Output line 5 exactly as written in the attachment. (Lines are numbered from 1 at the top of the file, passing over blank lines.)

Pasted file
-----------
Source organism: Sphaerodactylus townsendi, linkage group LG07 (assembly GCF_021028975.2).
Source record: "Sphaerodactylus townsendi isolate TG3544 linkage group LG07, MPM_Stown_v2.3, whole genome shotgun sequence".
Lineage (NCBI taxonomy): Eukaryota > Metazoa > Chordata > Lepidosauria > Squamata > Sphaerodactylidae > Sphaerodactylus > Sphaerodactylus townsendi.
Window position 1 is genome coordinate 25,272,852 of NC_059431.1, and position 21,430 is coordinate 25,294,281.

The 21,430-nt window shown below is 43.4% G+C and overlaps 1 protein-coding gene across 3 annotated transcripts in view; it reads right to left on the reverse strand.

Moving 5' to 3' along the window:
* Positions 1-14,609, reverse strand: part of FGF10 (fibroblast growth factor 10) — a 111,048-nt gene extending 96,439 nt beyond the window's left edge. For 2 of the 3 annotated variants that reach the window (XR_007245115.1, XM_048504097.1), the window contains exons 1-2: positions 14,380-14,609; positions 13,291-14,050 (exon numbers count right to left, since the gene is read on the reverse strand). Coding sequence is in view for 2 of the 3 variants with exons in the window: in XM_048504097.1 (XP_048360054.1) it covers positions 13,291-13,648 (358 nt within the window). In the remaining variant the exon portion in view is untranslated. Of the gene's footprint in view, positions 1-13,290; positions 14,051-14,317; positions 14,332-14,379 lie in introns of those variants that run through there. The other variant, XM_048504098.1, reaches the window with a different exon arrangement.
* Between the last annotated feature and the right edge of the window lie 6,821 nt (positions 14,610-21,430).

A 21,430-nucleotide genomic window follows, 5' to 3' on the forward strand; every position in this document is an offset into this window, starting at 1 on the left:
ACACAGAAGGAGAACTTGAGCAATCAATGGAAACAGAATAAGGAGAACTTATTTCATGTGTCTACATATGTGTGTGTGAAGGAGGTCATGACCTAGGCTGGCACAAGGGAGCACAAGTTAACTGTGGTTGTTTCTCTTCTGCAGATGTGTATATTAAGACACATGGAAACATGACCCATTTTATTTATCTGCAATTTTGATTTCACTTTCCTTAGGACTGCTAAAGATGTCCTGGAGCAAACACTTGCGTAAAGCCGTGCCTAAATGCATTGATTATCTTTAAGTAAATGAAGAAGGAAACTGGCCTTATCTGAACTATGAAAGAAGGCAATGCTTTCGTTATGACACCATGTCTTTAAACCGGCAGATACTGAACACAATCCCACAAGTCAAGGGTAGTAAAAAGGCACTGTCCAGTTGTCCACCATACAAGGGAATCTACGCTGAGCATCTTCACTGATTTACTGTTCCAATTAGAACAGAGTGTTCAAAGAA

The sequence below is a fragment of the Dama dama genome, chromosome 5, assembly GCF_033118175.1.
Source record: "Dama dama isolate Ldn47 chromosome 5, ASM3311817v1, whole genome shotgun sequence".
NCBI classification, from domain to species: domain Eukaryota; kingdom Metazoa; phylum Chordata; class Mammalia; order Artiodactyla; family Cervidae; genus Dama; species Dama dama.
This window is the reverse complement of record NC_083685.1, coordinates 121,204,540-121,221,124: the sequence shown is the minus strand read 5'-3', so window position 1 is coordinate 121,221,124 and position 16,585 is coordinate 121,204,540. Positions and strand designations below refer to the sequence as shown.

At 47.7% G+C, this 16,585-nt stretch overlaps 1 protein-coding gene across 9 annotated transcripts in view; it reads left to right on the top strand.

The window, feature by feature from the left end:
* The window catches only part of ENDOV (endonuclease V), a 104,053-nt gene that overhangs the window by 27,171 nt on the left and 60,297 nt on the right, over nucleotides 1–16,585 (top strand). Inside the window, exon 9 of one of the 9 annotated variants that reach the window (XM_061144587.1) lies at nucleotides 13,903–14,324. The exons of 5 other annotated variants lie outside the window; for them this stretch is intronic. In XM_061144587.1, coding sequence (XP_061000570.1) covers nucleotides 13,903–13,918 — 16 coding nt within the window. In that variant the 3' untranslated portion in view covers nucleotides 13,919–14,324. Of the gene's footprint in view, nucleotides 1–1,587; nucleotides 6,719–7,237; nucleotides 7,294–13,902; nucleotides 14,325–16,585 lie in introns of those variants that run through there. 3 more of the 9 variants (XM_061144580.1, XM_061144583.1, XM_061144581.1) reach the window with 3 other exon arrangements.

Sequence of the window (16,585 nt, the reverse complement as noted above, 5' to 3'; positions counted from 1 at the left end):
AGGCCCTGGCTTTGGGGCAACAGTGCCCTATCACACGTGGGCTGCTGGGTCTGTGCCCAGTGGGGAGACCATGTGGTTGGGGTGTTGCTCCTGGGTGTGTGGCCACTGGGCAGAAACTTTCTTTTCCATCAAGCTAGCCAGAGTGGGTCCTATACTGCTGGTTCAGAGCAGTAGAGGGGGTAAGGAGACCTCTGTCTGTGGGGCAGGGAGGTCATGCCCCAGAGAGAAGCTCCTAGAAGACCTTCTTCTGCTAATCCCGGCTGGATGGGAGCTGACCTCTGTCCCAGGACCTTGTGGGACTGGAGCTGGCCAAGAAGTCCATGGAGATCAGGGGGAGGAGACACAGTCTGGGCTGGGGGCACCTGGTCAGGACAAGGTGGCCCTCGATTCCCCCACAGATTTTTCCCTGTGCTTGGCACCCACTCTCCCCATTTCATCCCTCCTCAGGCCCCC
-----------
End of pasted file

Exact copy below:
The 21,430-nt window shown below is 43.4% G+C and overlaps 1 protein-coding gene across 3 annotated transcripts in view; it reads right to left on the reverse strand.